TRAN DINH THIEN
and PHI MANH HONG *
* Tran Dinh Thien is a Research Fellow, Head of the Department of Macroeconomic Policies, Institute of Economics.
Phi Manh Hong is a Tutor , Economic Faculty, Hanoi National University.
Budget deficit (% of GDP)
Inflation rate (%)
1. THE NECESSITY OF A RAPID ECONOMIC GROWTH POLICY
Eliminating the danger of lagging too far behind in economic development is one of the main challenges facing Vietnam. Maintaining a durable high growth rate must be considered a matter of capital importance for the country over the coming decade. With a view to doubling the GDP within 10 years, as projected by the Government for the period 1991-2000, Vietnam's economy must continually attain an average growth rate of 7.2% per year during this whole period. It is of utmost necessity to obtain an average annual growth rate of 9.2% if we wish to double the GDP per capita within a decade. This is given that the actual population growth rate is kept at a constant level of 2% per year. This very high economic growth rate will not be easy to reach, especially when it must be the target for many consecutive years in the condition of the still low domestic accumulation capacity. However, if a lower economic growth rate was proposed for instance an average rate of 6% per year (even this projected rate could be obtained by very few countries for such a long duration) it would require at least 18 years for the economy to double the GDP per capita. But with this projected growth rate, it is easy to remark that the gap in economic development between Vietnam and other countries in the region will be widened with every passing day. That is both a challenge and a danger for Vietnam on its path of development.
Taking the GDP per capita as a basis for calculation, the majority of the countries in the region have already reached a level higher than that of Vietnam. For instance, 20-25 years of continual economic growth at the rate of 8% per year are needed to attain the level of economic development of Thailand. This gap is much wider still when compared with Singapore, South Korea, Taiwan, Malaysia. With regard to China, this gap in economic development is not that different (China's GDP per capita in 1990 was about 2.5 times higher than that in Vietnam), but mention should be made of the fact that in the past few decades, China has secured economic growth at a very high rate - nearly trebling its GDP within 20 years.
. However, the absolute gap in economic development between different countries constitutes only one measurement for comparative purposes and is not the most important one. It is worth noting that the countries in the region have the potential to maintain a constantly high growth rate during many consecutive decades. With a GDP growth rate of about 6-8% per year, those countries could either keep the gap at a constant level or widen it further, if Vietnam does not also secure a constantly high and durable corresponding growth rate. The danger of Vietnam lagging behind in economic development is all the more obvious if the population growth rate is also taken into account.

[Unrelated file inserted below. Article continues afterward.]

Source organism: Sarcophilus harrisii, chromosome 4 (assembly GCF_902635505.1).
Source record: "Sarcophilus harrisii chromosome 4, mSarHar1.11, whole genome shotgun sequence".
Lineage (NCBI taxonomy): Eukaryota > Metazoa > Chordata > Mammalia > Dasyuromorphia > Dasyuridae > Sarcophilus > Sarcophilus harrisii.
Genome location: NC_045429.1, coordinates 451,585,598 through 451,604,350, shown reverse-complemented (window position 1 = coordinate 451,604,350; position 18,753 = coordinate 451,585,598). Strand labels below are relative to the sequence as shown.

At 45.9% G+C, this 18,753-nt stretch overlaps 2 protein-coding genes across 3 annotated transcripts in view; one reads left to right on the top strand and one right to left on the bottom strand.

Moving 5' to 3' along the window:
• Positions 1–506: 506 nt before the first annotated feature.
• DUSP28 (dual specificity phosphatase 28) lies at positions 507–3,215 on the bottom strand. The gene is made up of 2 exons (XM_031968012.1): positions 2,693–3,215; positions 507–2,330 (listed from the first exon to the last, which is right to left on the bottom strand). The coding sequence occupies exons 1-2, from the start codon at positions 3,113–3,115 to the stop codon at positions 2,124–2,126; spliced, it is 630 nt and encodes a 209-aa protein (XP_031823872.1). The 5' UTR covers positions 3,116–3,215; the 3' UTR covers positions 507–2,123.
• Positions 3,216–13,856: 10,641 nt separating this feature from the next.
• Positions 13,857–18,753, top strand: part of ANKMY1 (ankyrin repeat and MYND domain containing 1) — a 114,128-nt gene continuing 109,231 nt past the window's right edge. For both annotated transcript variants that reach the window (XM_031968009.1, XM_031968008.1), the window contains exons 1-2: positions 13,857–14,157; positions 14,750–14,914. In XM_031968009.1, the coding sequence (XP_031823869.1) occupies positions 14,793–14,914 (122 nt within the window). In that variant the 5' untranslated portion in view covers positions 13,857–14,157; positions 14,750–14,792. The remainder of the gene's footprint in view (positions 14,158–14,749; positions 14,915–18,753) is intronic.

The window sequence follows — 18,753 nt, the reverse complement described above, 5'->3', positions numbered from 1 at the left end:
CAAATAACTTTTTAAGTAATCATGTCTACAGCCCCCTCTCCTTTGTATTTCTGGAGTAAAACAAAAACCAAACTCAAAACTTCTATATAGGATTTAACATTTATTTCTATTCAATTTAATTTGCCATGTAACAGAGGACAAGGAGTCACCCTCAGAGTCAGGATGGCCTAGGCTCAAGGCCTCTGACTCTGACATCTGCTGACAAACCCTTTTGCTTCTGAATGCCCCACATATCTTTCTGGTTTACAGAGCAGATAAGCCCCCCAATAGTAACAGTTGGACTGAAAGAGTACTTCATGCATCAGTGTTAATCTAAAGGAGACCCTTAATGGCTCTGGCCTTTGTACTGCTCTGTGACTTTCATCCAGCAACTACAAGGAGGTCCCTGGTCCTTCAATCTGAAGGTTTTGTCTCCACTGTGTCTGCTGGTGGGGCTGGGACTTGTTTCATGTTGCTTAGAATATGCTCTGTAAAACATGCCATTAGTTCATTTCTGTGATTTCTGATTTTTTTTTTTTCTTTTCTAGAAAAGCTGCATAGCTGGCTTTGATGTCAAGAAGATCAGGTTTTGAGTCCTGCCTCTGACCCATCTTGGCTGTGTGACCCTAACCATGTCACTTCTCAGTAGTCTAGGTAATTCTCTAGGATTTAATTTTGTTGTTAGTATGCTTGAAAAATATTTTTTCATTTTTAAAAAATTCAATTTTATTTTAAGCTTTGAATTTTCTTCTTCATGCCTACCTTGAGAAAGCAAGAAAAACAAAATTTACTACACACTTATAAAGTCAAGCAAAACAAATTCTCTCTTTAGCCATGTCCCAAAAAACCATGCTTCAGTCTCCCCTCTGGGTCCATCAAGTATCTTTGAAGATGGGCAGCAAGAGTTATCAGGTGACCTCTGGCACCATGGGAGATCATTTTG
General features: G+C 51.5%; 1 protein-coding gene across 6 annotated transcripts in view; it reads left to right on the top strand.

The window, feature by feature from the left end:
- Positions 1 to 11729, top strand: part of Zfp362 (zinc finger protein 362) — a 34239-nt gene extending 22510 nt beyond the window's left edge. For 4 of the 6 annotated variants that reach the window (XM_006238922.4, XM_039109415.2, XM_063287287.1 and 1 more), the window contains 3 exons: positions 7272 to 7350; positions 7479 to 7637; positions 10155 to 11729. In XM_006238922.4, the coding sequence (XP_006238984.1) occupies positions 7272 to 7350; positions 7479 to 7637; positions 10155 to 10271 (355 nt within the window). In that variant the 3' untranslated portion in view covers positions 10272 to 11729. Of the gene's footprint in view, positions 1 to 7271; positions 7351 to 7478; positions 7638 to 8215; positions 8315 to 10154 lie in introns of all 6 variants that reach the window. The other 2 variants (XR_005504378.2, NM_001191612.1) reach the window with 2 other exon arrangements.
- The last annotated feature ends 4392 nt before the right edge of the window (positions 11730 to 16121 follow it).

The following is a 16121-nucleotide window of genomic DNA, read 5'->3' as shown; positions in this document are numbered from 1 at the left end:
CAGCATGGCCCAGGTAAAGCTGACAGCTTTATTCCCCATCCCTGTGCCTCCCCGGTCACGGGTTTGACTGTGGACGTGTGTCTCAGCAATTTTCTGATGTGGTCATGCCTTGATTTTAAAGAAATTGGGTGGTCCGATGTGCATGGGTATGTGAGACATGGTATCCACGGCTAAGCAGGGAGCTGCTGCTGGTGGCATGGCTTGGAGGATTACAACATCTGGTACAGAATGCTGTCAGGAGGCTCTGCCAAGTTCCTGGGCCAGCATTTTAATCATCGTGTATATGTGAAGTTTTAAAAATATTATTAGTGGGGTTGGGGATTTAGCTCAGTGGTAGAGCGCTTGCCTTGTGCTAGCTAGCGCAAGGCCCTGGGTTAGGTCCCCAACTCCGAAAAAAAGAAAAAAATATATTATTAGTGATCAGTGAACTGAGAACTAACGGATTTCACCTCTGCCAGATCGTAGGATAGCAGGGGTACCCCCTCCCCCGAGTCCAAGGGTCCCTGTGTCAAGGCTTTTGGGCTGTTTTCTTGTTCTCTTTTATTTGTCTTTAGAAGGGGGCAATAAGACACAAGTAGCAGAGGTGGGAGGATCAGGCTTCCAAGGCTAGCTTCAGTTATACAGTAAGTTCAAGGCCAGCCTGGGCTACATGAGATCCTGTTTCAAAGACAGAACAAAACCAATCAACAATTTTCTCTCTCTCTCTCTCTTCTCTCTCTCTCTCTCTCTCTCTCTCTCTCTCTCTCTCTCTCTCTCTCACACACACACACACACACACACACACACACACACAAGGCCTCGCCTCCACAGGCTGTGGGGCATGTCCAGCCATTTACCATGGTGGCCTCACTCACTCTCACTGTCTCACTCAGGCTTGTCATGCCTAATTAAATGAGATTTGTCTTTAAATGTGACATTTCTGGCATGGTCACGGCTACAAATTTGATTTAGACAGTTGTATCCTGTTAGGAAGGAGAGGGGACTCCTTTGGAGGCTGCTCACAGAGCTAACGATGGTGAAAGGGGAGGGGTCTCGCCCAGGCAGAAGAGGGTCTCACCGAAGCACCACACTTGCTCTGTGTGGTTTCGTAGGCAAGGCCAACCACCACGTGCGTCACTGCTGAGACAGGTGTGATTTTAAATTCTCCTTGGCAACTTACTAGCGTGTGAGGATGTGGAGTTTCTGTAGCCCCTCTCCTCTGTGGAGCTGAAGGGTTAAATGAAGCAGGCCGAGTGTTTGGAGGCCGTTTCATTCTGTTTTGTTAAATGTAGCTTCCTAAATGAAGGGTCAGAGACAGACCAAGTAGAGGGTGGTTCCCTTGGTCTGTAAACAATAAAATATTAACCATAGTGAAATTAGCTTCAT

At present, Vietnam has a population growth rate much higher than it's neighbouring countries. According to the Far-East Economic Review, the annual population growth rate of China is 1.4%, that of South Korea 1.0%, Taiwan 1.1%, Thailand 1.5%. The corresponding time necessary for these countries to double their population is respectively 48, 70, 60 and 46 years. In the meantime, the corresponding indicators of Vietnam are 2.3% and 30 years (1). It means that in order to keep a real growth rate (per capita GDP growth) at about the same level as these countries, Vietnam must gain a GDP growth rate higher than that of those countries for many consecutive years. This development problem is clearly not easy to solve.
2. Investment, savings and growth
A high GDP growth rate obtained in the condition of a low rate of investment in the GDP is a temporary and short-term phenomenon when the Incremental Capital Output Ratio (ICOR) is especially low. This has happened in Vietnam in the past few years. However, the fact that ICOR was low (at the level of 2-2.5) in the period 1991-1993 and is now rising gradually (in 1994 ICOR was approximately 3.0) shows that:
a/ Compared with several neighbouring countries, the capital investment effectiveness in Vietnam still remains at a high level (the ICOR in 1980s of China was 4.0, India 4.0, Indonesia 5.4, the Philippines 12.9, Thailand 3.4, South Korea 3.3, and Taiwan 3.0 (2).
b/ The favourable conditions of the previous years (the reform having permitted to make use more effectively the resources available, the investment projects prior to the reform with the aid of the former Soviet Union began to be operating at a profit) which permit the maintenance of ICOR at a low level, are now diminishing.
The reality shows that when Vietnam uses effectively the invested capital, it would be difficult to maintain ICOR at a level less than 3.0 Even in the best case (ICOR = 3.0) with a view to securing a GDP growth rate of 9-10% per year, the rate of investment in the GDP should be kept at the level of 27-30%. This is the level of investment that the countries with a rapid economic growth in Asia have attained. However, it is not for Vietnam to realize this rate as the funds accumulated inside the country are too limited and the rate of practical investment is still low in comparison with the potential available.
In practice, Vietnam's rates of domestic savings and investment in the GDP have continually increased in recent years. From a relatively low level (with indicators corresponding to 10.1% and 15% in 1991), these rates have risen to approximately 16.7% and 24% in 1994 (3). This tendency allows a forecast of an increase to the average level of 22% and 30% in the coming years. However, the question is whether it is possible or not to put into effect this capacity and more important still, to maintain these rates for a long period of time. It will greatly depend on the following:
a/ Increased rate of domestic savings (including savings from the government and the population).